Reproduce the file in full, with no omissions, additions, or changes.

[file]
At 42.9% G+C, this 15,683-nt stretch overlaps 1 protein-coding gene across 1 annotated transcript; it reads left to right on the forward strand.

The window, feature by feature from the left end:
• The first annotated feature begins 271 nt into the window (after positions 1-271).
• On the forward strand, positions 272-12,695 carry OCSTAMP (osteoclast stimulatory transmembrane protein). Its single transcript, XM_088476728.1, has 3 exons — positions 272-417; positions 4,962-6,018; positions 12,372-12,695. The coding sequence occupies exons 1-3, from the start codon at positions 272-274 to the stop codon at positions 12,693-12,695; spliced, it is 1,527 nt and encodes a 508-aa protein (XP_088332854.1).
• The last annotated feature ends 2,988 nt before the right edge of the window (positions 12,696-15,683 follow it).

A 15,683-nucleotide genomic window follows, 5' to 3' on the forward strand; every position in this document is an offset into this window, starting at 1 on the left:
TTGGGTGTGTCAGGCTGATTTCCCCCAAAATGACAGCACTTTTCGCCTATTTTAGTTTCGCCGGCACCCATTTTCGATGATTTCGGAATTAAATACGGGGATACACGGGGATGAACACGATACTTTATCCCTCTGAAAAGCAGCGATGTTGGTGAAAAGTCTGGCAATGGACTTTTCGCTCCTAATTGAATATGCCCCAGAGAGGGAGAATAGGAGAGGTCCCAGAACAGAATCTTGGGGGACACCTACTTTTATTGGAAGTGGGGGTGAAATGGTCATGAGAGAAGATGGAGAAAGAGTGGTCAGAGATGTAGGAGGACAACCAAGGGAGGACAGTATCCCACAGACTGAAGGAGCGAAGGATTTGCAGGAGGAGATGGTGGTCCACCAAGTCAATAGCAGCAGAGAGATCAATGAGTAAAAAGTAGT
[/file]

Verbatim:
At 42.9% G+C, this 15,683-nt stretch overlaps 1 protein-coding gene across 1 annotated transcript; it reads left to right on the forward strand.

The window, feature by feature from the left end:
• The first annotated feature begins 271 nt into the window (after positions 1-271).
• On the forward strand, positions 272-12,695 carry OCSTAMP (osteoclast stimulatory transmembrane protein). Its single transcript, XM_088476728.1, has 3 exons — positions 272-417; positions 4,962-6,018; positions 12,372-12,695. The coding sequence occupies exons 1-3, from the start codon at positions 272-274 to the stop codon at positions 12,693-12,695; spliced, it is 1,527 nt and encodes a 508-aa protein (XP_088332854.1).
• The last annotated feature ends 2,988 nt before the right edge of the window (positions 12,696-15,683 follow it).

A 15,683-nucleotide genomic window follows, 5' to 3' on the forward strand; every position in this document is an offset into this window, starting at 1 on the left:
TTGGGTGTGTCAGGCTGATTTCCCCCAAAATGACAGCACTTTTCGCCTATTTTAGTTTCGCCGGCACCCATTTTCGATGATTTCGGAATTAAATACGGGGATACACGGGGATGAACACGATACTTTATCCCTCTGAAAAGCAGCGATGTTGGTGAAAAGTCTGGCAATGGACTTTTCGCTCCTAATTGAATATGCCCCAGAGAGGGAGAATAGGAGAGGTCCCAGAACAGAATCTTGGGGGACACCTACTTTTATTGGAAGTGGGGGTGAAATGGTCATGAGAGAAGATGGAGAAAGAGTGGTCAGAGATGTAGGAGGACAACCAAGGGAGGACAGTATCCCACAGACTGAAGGAGCGAAGGATTTGCAGGAGGAGATGGTGGTCCACCAAGTCAATAGCAGCAGAGAGATCAATGAGTAAAAAGTAGT